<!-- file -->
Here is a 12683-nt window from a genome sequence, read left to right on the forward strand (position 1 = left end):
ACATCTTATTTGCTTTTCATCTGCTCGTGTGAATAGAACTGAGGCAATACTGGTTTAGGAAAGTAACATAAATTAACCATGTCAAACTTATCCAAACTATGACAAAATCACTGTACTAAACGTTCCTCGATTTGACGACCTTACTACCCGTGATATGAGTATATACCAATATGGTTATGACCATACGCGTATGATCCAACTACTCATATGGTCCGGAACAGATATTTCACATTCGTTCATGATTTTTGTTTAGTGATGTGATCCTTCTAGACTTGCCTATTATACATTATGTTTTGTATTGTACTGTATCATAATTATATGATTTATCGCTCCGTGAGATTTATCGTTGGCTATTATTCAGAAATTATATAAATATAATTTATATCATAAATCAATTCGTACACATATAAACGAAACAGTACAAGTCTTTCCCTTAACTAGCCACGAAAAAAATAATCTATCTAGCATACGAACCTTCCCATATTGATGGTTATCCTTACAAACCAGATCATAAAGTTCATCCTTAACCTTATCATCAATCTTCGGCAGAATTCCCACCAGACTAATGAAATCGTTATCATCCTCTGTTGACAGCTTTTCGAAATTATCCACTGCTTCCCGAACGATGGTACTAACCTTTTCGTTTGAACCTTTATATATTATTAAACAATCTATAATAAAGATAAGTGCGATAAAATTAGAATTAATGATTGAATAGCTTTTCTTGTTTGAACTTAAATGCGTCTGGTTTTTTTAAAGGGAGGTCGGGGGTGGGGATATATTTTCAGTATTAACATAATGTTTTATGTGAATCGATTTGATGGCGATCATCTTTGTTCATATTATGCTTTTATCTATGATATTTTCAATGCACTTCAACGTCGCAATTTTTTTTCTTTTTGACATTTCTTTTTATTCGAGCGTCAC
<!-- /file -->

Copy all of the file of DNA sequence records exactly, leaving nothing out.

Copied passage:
Here is a 12683-nt window from a genome sequence, read left to right on the forward strand (position 1 = left end):
ACATCTTATTTGCTTTTCATCTGCTCGTGTGAATAGAACTGAGGCAATACTGGTTTAGGAAAGTAACATAAATTAACCATGTCAAACTTATCCAAACTATGACAAAATCACTGTACTAAACGTTCCTCGATTTGACGACCTTACTACCCGTGATATGAGTATATACCAATATGGTTATGACCATACGCGTATGATCCAACTACTCATATGGTCCGGAACAGATATTTCACATTCGTTCATGATTTTTGTTTAGTGATGTGATCCTTCTAGACTTGCCTATTATACATTATGTTTTGTATTGTACTGTATCATAATTATATGATTTATCGCTCCGTGAGATTTATCGTTGGCTATTATTCAGAAATTATATAAATATAATTTATATCATAAATCAATTCGTACACATATAAACGAAACAGTACAAGTCTTTCCCTTAACTAGCCACGAAAAAAATAATCTATCTAGCATACGAACCTTCCCATATTGATGGTTATCCTTACAAACCAGATCATAAAGTTCATCCTTAACCTTATCATCAATCTTCGGCAGAATTCCCACCAGACTAATGAAATCGTTATCATCCTCTGTTGACAGCTTTTCGAAATTATCCACTGCTTCCCGAACGATGGTACTAACCTTTTCGTTTGAACCTTTATATATTATTAAACAATCTATAATAAAGATAAGTGCGATAAAATTAGAATTAATGATTGAATAGCTTTTCTTGTTTGAACTTAAATGCGTCTGGTTTTTTTAAAGGGAGGTCGGGGGTGGGGATATATTTTCAGTATTAACATAATGTTTTATGTGAATCGATTTGATGGCGATCATCTTTGTTCATATTATGCTTTTATCTATGATATTTTCAATGCACTTCAACGTCGCAATTTTTTTTCTTTTTGACATTTCTTTTTATTCGAGCGTCAC